A globally prominent expert on methane’s impacts on the climate is urging Governor Roy Cooper and Duke Energy CEO Lynn Good to lead a cooperative effort for North Carolina to help slow the global climate emergency. In a letter signed by 40 former EPA officials from this state, Dr. Drew Shindell said lessons from the ongoing pandemic and the cancelled Atlantic Coast fracked gas Pipeline (ACP) provide a critically important opportunity to spring forward to a more equitable and economically timely “new normal” while a return to business as usual could be disastrous.
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As a long-awaited hearing begins next Monday, attorneys for NC WARN and allies will firmly oppose Duke Energy’s request for yet another electricity rate hike even as the Utilities Commission’s Public Staff and other parties recently announced settlements with Duke on portions of the rate request.
See coverage by WFAE
Climate-justice groups filed a legal petition with the North Carolina Utilities Commission today asserting that Duke Energy — one of the top polluting U.S. utilities — is violating state law by quietly building large amounts of inefficient gas-burning capacity without commission approval.
See coverage of our petition in The Charlotte Business Journal
The Atlantic Coast Pipeline was cancelled last week, but 80,000 large steel pipes have been stored improperly for over four years, posing an immediate risk of toxic air and water exposures to multiple communities and increasing the risk of a catastrophic gas explosion if the pipes are used at another project. That’s according to a report by a career state regulator being filed today with NC Department of Environmental Quality secretary Michael Regan.
Jubilation! We hope the cancellation of the $8 billion Atlantic Coast fracked gas pipeline will soon be followed by a move by both of these corporations to stop building gas-fired generation, and to begin replacing all existing coal- and gas-fired power with the cheaper, more reliable approach: renewables matched with storage and energy-saving and balancing programs.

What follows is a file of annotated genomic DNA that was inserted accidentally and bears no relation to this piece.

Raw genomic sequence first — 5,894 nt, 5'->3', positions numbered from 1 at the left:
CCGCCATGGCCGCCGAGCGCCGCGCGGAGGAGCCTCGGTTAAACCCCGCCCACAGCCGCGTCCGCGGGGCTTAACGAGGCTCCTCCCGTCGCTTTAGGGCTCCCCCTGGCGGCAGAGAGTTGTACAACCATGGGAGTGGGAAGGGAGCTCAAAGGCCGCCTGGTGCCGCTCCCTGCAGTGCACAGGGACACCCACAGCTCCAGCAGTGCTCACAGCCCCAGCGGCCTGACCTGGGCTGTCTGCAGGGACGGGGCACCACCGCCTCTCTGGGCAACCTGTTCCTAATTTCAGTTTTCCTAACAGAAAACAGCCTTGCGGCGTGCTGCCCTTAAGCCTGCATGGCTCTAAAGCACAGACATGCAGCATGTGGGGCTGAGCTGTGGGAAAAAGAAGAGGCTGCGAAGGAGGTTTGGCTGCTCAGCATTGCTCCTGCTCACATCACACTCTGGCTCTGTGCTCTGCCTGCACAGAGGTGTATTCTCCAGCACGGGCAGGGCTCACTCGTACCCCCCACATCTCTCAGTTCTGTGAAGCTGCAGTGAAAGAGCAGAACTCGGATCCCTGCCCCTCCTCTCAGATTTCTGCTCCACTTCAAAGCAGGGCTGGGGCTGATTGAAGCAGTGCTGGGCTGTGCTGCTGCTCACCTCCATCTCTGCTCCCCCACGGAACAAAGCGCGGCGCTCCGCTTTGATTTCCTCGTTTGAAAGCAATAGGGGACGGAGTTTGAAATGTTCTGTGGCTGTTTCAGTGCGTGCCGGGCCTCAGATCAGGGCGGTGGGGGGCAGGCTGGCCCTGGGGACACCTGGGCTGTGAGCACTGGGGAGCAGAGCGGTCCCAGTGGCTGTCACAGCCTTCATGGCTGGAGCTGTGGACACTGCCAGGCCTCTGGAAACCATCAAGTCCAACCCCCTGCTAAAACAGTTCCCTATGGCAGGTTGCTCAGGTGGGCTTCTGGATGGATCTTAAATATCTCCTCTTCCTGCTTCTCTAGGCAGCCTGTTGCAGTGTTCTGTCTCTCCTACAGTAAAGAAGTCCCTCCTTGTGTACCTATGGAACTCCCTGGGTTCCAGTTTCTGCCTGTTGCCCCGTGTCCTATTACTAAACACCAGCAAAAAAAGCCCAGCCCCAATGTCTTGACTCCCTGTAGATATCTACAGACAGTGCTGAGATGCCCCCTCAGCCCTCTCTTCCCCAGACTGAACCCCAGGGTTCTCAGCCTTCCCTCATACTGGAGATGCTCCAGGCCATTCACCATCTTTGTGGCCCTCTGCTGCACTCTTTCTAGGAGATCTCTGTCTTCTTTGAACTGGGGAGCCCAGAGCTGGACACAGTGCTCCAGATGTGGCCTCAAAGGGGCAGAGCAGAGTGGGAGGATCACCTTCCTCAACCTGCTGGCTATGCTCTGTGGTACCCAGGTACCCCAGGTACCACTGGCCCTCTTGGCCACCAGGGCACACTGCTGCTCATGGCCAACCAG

NC Climate Justice Collective and NC WARN launched a new collaborative project–the Energy Democracy Leadership Institute (EDLI)–on Saturday, June 27th. Debuting virtually, EDLI is an energy and climate justice grassroots organizing and leadership program. It will run for 6 months with an intergenerational and Black, Indigenous and People of Color (BIPOC) cohort of emerging leaders from eastern North Carolina. The 8 counties represented are all counties where chronic disinvestment, climate disasters and pollution from energy corporations are pervasive issues.
State ethics investigators are moving forward on a complaint by NC WARN alleging an improper relationship between Duke Energy and Senate Minority Leader Dan Blue. The 2019 complaint says Blue was lead promoter of hotly contested – and ultimately failed – legislation sought by Duke Energy while his family law firm was suing 32 landowners to make way for the proposed Atlantic Coast fracked gas Pipeline.
A coalition of public interest, social justice, watchdog and environmental groups are joining forces to hold Duke Energy, the largest investor-owned U.S. electric utility, accountable for its policies, which impact almost 8 million Americans in six states – and by extension, impede the nation’s progress toward a clean energy future.
An analysis by former energy executive Thomas Hadwin released today shows that rapidly changing energy markets, new legislation in Virginia, a surplus of gas across the region, and climate impacts of fracked gas are among the reasons Dominion Energy and Duke Energy should stop trying to build the Atlantic Coast Pipeline (ACP).
Industry, governments, schools, are paying thousands for services they aren’t getting – a “double whammy” for workers and “financial cascade” for state economy Manufacturers across North Carolina are seeking temporary power-bill relief for services not being received by a host of business, government and nonprofit facilities during the coronavirus crisis. …